RECENTLY, it was Microsoft’s turn to redefine the world of work and communication. Days after Apple released iOS 8, the new version of its operating system for iPhone, iPad and iPod, its mortal adversary lifted the veil on the next version of Windows, due out in 2015.

Unlike Apple, Microsoft was still able to spring a surprise. Instead of calling it Windows 9, which most observers regarded as the only certainty from the announcement in San Francisco on Tuesday, it skipped an entire generation.

The Windows 10 name symbolises not only Microsoft’s fresh start in crossing the gulf between the requirements of different devices, but also a giant leap from the ambivalence exuded by Windows 8. While that was a fine piece of software for mobile devices, it did not take to the computer desktop, and left the business world reverting to the more work-friendly Windows 7. An interim update, 8.1, resolved a few basic issues but remained fundamentally flawed.

Windows 10 feels like the cavalry riding to the rescue. It’s specifically designed for business, not only with enhanced management capabilities, but also with a customer feedback initiative that will take into account the needs and criticisms of its likely users.

Microsoft’s Windows Insider Programme is described as the “largest ever open collaborative development effort to change the way Windows is built and delivered”. It offers participants a “technical preview” of the new Windows, along with continual updates — or “builds” — during the development process.

The same software will run on desktop computers, notebooks, touch-screen laptops, tablets and large display screens. Each device will adapt dynamically, based both on the hardware in use and the context in which it’s used. It will, for example, recognise the presence of a mouse and keyboard and change to a touch-screen interface if a detachable screen is removed.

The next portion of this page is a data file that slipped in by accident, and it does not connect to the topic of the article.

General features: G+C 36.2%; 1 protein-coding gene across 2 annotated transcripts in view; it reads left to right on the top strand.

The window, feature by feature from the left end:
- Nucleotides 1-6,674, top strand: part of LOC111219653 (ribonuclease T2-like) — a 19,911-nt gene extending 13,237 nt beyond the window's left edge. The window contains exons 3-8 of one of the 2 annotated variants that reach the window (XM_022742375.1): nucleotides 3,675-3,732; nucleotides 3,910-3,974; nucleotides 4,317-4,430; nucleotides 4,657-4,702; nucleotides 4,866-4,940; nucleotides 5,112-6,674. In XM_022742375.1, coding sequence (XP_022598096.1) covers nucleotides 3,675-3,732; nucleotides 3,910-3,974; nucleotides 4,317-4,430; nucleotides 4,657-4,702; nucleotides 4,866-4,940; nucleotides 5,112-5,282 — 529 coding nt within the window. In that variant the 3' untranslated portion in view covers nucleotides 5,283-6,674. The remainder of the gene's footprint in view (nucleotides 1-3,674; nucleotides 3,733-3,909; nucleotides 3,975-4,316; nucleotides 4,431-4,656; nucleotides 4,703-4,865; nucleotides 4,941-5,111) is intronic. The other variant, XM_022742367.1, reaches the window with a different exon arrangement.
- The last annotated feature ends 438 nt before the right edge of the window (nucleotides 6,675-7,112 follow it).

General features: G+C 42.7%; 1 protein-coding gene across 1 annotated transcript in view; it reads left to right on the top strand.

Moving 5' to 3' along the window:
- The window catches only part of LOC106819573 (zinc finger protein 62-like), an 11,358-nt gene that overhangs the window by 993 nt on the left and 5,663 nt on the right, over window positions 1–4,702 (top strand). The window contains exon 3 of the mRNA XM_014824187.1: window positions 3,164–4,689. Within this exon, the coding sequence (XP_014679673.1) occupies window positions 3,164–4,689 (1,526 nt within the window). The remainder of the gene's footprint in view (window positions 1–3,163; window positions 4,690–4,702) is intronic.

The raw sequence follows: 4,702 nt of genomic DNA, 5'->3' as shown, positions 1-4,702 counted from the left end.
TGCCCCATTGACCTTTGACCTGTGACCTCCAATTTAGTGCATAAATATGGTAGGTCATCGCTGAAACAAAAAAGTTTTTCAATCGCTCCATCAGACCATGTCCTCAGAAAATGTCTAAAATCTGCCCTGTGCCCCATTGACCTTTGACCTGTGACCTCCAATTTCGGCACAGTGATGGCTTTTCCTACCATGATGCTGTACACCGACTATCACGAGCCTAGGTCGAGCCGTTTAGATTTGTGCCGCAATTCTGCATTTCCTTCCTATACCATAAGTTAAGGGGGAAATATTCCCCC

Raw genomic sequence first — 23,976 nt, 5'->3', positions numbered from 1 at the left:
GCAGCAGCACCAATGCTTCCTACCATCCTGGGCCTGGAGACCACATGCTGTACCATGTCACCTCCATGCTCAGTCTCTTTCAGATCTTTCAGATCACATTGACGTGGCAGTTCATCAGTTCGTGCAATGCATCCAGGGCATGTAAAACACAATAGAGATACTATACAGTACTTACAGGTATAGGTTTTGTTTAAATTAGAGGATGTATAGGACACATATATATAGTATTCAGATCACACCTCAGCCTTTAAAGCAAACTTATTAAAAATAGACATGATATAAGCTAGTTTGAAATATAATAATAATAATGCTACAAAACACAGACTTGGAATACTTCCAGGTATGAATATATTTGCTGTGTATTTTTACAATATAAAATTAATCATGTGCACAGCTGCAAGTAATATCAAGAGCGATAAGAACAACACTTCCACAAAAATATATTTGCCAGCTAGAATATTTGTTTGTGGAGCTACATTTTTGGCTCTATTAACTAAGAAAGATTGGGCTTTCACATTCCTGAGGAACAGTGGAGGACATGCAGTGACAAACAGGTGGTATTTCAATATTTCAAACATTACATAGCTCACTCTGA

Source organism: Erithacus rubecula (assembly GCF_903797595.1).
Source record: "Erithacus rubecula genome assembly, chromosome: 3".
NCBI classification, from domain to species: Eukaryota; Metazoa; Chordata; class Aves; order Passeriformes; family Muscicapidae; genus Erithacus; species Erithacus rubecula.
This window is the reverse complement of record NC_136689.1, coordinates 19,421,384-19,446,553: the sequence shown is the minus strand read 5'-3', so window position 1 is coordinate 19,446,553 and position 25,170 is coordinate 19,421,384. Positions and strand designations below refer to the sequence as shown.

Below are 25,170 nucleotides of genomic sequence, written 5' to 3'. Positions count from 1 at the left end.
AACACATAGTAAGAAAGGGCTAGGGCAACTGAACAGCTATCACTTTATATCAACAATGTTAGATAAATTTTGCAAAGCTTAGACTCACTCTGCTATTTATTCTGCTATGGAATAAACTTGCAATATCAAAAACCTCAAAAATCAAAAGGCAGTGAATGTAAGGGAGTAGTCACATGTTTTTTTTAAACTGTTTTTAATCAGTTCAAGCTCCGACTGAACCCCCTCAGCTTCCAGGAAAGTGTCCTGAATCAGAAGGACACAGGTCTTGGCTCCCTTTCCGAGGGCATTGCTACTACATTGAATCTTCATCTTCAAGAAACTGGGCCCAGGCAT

Key changes demonstrated this week included:

• An expanded start menu, with new space for personalisation;

• Apps from the Windows Store opening in the same format that desktop programs do, with the user able to resize and move them around;

• Working in multiple apps at once with up to four apps “snapped” on the same screen in a quadrant layout;

• A task view button that enables one view for all open apps and files, allowing for quick switching; and

• Multiple, distinct desktops for different purposes and projects.

“We’re announcing not a product launch, but a change in the way we’re doing things,” declared Anthony Doherty, Windows business group lead at Microsoft South Africa. “It’s a new approach in planning and developing the platform. For the past year we have been listening to customers, but now we’re doing that earlier in the cycle and exposing early code to them.”

The same software will run on desktop computers, notebooks, touch-screen laptops, tablets and large display screens. Each device will adapt dynamically, based both on the hardware in use and the context in which it’s used. It will, for example, recognise the presence of a mouse and keyboard and change to a touch-screen interface if a detachable screen is removed.

“We will also drive a single security model and a single management experience of devices, from smartphone to tablet to PC to TV,” said Doherty. As a result, deployment of the operating system, updates and applications across an organisation will also be simplified.

A new Windows Store will allow for corporate credentials and volume licensing, which means a company can now own the apps it buys for employees.

“This is the start of the business chapter of the Windows 10 story,” said Doherty. “In early 2015 we’ll start the consumer chapter.”

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Tue Dec 06 04:52:56 SAST 2016